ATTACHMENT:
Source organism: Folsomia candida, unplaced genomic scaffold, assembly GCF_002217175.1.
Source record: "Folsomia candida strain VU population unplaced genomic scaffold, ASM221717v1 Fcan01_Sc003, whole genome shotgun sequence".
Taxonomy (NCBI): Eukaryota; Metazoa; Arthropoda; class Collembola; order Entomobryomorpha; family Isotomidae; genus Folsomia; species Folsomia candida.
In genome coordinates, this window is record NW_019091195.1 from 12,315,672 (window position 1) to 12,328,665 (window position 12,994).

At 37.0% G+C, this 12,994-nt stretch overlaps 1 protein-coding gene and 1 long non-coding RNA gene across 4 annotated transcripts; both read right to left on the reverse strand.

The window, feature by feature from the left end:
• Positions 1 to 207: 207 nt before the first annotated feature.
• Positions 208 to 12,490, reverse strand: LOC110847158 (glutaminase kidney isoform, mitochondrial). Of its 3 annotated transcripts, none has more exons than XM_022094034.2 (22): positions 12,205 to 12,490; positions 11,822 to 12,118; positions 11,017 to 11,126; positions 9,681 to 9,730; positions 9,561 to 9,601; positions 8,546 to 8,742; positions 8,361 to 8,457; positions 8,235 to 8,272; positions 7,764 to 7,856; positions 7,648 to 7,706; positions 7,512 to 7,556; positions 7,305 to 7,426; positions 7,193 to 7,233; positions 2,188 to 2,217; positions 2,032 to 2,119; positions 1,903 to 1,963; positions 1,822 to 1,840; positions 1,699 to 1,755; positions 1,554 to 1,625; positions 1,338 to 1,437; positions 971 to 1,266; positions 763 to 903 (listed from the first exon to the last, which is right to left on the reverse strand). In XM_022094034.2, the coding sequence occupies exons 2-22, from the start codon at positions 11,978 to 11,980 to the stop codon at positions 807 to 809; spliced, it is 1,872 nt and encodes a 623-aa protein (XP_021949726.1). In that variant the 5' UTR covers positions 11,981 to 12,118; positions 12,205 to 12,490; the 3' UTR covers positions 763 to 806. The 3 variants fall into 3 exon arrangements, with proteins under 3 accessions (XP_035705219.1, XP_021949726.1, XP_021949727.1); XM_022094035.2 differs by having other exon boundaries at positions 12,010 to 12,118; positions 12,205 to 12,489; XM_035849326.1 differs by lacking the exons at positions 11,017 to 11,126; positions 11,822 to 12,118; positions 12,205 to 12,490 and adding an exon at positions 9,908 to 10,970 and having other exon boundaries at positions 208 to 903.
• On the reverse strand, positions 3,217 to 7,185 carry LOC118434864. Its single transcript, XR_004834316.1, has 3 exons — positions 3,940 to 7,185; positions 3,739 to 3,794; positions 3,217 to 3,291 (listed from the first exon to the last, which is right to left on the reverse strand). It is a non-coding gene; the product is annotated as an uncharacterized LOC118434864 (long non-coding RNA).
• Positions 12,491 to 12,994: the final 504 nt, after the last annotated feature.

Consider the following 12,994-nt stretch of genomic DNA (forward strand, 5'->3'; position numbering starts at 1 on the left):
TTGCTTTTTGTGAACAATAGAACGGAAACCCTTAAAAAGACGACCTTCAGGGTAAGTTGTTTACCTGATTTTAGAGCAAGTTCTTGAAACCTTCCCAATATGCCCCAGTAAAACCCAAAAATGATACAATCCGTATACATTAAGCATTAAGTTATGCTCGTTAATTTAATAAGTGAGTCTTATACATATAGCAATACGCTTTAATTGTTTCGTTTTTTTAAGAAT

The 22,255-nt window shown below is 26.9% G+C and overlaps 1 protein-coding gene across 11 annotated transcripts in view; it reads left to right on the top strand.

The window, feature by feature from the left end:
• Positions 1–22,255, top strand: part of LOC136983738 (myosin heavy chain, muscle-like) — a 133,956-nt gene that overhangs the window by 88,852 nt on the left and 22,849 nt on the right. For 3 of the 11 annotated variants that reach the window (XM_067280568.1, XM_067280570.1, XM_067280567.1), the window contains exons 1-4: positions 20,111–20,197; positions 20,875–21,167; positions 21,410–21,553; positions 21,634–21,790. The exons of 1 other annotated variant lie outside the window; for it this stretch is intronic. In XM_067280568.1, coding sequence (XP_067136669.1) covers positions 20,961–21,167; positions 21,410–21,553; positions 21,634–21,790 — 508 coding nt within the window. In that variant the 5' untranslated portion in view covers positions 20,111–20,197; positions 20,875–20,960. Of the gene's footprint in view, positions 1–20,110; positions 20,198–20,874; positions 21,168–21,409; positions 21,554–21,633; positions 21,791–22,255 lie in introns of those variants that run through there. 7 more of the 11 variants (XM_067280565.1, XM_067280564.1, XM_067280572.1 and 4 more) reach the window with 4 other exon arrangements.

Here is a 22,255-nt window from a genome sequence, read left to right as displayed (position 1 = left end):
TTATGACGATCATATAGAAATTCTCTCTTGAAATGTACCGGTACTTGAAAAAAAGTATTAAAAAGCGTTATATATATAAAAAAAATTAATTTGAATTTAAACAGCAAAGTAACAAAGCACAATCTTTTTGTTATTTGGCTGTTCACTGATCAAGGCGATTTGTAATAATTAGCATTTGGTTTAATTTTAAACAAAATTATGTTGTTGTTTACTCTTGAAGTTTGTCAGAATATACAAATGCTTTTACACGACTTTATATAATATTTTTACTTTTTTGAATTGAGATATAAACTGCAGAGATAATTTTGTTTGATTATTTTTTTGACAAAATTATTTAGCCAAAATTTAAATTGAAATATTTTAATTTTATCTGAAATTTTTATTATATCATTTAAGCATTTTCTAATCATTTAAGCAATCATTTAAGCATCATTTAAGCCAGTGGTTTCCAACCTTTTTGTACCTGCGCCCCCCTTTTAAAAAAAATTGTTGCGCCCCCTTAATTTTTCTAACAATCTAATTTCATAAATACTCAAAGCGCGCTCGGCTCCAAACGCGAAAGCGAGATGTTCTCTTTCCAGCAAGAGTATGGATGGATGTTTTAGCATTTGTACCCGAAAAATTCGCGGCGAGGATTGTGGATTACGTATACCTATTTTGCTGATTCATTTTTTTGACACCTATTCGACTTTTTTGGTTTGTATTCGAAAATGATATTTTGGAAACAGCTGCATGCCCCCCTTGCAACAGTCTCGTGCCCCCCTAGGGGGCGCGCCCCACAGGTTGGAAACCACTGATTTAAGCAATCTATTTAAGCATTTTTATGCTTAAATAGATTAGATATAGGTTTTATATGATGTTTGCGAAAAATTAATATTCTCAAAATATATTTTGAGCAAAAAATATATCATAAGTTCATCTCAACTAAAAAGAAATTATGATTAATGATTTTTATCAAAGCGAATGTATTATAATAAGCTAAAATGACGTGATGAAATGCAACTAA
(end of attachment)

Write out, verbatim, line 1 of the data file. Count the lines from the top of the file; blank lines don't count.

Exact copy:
Source organism: Folsomia candida, unplaced genomic scaffold, assembly GCF_002217175.1.